SEATTLE – Microsoft Corp. (MSFT) will sell "affordable" Windows computers aimed at students in India, but the $500 price tag is more than what U.S. consumers might pay for a basic laptop.
Microsoft, with chip-maker Advanced Micro Devices Inc. (AMD) and Indian PC maker Zenith Computers Ltd., said the $500 "IQ PC" runs the most basic version of the Windows Vista operating system and comes packed with the Office suite and programs to help students practice English and prepare for exams.
The computer and related online content will be available in Bangalore and Pune on Sunday.
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In a blog post, Orlando Ayala, a senior vice president for Microsoft's emerging segments market development group, described the computer as "low cost" and "affordable."
"If they're selling $500 computers in India, that doesn't sound like a big change to me," said Wayan Vota, director of IESC Geekcorps, a Washington, D.C. organization that works on technology projects in developing countries.
Vota said that in India, computers can be had for $300, and that for the IQ PC, "The cost is still a barrier to families outside the elite middle class of the developing world."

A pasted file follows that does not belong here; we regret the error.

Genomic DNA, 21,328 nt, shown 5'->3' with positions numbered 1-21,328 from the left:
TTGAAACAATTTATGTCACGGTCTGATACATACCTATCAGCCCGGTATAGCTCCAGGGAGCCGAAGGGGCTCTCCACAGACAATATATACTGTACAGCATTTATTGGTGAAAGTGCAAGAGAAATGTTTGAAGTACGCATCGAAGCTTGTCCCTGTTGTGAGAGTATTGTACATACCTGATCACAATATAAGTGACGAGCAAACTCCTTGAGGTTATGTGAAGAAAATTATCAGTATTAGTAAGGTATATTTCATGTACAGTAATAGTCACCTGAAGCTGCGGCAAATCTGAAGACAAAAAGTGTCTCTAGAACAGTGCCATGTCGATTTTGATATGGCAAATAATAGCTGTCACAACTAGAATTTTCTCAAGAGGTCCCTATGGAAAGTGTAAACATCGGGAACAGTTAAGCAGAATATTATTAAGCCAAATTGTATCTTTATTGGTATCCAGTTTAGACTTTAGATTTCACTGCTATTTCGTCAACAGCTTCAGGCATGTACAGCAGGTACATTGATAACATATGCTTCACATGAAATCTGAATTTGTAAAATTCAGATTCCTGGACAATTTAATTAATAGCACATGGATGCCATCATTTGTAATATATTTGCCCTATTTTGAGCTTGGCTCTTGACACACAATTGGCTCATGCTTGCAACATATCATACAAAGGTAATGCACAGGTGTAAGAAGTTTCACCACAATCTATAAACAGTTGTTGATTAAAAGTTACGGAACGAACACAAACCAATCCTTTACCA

The price seems high especially when compared with another project to bring low-cost computers to poor children around the world.
One Laptop Per Child's XO notebook computer is expected to cost about $175, but several factors set the two initiatives apart, said Josh Bernoff, an industry analyst at Forrester Research.
Microsoft is still dealing with the middleman costs of manufacturing and distribution that One Laptop Per Child, a nonprofit group that plans to sell directly to governments, is able to avoid, Bernoff said.
The analyst also said the IQ PC may benefit from the higher price tag, given its targeted users.
"The middle class there doesn't want (India) to be considered a poor and undeveloped nation," Bernoff said. "If you want to grow up to be somebody working in a call center, somebody learning English and doing software development and other professional work in an outsourced environment, you probably want to start on a Microsoft PC," he said.
The IQ PC sounds like something an American could pick up at a Best Buy (BBY) store, with a gigabyte of RAM, an 80-gigabyte hard drive and an AMD Athlon dual-core processor.
Bernoff said Microsoft wants to boost its base of people using Vista, rather than offer a lower powered — and lower priced — Windows XP-based computer.
AMD, which makes processors for both the IQ PC and the One Laptop Per Child computer, said both types of efforts are useful in getting more people connected to technology and the Internet.
"There's no silver bullet, no single type of device that can reach all the different audiences under all the different demands in different geographies," said Travis Bullard, an AMD spokesman.